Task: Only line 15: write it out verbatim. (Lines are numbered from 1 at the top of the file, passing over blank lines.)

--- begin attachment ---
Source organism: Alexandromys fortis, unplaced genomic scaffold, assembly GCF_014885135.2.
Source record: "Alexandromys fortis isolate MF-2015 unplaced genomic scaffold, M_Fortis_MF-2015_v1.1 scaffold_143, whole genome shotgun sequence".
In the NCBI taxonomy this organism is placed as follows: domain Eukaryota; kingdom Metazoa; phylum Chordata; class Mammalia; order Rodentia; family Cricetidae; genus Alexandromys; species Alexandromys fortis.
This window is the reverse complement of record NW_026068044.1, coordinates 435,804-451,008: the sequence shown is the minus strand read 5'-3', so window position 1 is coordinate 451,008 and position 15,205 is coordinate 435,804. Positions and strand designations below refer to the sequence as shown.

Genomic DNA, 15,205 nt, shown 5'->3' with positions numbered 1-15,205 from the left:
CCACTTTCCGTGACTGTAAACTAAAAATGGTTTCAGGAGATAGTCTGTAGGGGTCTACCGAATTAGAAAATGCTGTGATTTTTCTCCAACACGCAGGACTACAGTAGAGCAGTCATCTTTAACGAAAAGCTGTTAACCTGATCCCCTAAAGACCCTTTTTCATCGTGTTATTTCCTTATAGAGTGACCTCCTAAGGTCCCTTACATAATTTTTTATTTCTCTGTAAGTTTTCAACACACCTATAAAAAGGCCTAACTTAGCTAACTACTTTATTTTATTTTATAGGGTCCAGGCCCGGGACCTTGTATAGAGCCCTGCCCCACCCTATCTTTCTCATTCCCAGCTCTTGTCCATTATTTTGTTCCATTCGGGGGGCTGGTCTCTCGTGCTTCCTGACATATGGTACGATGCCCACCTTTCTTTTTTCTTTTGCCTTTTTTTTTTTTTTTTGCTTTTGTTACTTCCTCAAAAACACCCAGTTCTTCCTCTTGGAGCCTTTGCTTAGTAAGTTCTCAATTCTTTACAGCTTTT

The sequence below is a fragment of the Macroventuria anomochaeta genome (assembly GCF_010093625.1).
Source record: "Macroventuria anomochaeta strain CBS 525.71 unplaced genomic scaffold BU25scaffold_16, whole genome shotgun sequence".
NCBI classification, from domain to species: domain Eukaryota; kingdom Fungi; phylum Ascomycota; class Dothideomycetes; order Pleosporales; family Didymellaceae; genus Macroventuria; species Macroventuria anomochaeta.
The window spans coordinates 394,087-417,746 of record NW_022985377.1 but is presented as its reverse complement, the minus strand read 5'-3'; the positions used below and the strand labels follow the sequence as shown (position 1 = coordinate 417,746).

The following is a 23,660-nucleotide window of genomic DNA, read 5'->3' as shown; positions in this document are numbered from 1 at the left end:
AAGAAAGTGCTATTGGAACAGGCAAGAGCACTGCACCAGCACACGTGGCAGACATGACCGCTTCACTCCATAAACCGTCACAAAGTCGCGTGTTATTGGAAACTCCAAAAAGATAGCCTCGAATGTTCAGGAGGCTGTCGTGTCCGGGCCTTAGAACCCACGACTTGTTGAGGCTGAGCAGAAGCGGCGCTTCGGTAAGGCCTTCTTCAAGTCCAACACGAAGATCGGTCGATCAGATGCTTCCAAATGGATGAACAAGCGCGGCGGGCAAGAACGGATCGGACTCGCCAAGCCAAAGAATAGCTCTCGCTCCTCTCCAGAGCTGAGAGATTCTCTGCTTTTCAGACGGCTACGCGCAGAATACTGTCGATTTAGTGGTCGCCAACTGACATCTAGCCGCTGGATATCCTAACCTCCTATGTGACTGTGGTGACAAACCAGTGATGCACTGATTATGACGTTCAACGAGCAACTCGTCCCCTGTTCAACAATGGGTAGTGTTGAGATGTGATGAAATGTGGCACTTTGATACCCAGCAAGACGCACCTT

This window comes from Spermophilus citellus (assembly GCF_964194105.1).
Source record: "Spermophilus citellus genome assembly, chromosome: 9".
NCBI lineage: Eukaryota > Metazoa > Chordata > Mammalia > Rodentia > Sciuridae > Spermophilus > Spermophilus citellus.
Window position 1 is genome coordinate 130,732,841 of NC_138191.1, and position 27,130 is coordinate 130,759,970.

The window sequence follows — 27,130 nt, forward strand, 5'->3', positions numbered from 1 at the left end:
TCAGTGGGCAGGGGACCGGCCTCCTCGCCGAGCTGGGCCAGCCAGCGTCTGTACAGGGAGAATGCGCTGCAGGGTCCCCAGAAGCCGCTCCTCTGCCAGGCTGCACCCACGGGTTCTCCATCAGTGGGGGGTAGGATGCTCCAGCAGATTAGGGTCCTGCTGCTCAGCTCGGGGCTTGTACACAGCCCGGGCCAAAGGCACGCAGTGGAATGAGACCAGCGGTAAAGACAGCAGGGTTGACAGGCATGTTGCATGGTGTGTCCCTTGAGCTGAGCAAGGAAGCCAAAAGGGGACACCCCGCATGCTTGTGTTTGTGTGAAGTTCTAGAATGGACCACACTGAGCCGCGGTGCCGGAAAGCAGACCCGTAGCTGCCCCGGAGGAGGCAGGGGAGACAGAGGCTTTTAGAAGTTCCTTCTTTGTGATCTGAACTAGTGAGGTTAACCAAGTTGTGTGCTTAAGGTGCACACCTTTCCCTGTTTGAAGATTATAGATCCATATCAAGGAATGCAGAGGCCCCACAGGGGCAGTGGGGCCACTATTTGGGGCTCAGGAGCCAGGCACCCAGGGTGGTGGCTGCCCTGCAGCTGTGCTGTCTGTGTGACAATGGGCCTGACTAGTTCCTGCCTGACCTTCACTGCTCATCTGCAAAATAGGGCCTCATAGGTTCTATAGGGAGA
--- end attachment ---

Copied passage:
NCBI lineage: Eukaryota > Metazoa > Chordata > Mammalia > Rodentia > Sciuridae > Spermophilus > Spermophilus citellus.